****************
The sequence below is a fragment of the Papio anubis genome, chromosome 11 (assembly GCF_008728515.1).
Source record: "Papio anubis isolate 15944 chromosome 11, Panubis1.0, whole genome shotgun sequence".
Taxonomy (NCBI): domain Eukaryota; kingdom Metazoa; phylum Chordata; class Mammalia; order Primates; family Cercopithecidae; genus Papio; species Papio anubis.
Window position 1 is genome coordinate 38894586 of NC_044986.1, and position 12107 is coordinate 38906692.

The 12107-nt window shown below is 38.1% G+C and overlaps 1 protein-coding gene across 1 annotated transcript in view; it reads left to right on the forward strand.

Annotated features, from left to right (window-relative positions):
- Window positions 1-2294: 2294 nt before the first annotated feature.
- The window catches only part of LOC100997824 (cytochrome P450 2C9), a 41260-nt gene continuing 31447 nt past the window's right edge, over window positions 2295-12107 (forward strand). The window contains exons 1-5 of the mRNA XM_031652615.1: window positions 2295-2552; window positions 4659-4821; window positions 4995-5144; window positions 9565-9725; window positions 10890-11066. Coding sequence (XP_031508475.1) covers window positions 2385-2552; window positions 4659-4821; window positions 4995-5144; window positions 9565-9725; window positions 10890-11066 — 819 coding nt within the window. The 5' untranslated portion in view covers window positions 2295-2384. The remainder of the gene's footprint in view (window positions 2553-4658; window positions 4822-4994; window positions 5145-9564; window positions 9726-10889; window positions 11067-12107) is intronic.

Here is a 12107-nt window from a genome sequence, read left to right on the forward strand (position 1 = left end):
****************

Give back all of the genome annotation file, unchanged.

The sequence below is a fragment of the Papio anubis genome, chromosome 11 (assembly GCF_008728515.1).
Source record: "Papio anubis isolate 15944 chromosome 11, Panubis1.0, whole genome shotgun sequence".
Taxonomy (NCBI): domain Eukaryota; kingdom Metazoa; phylum Chordata; class Mammalia; order Primates; family Cercopithecidae; genus Papio; species Papio anubis.
Window position 1 is genome coordinate 38894586 of NC_044986.1, and position 12107 is coordinate 38906692.

The 12107-nt window shown below is 38.1% G+C and overlaps 1 protein-coding gene across 1 annotated transcript in view; it reads left to right on the forward strand.

Annotated features, from left to right (window-relative positions):
- Window positions 1-2294: 2294 nt before the first annotated feature.
- The window catches only part of LOC100997824 (cytochrome P450 2C9), a 41260-nt gene continuing 31447 nt past the window's right edge, over window positions 2295-12107 (forward strand). The window contains exons 1-5 of the mRNA XM_031652615.1: window positions 2295-2552; window positions 4659-4821; window positions 4995-5144; window positions 9565-9725; window positions 10890-11066. Coding sequence (XP_031508475.1) covers window positions 2385-2552; window positions 4659-4821; window positions 4995-5144; window positions 9565-9725; window positions 10890-11066 — 819 coding nt within the window. The 5' untranslated portion in view covers window positions 2295-2384. The remainder of the gene's footprint in view (window positions 2553-4658; window positions 4822-4994; window positions 5145-9564; window positions 9726-10889; window positions 11067-12107) is intronic.

Here is a 12107-nt window from a genome sequence, read left to right on the forward strand (position 1 = left end):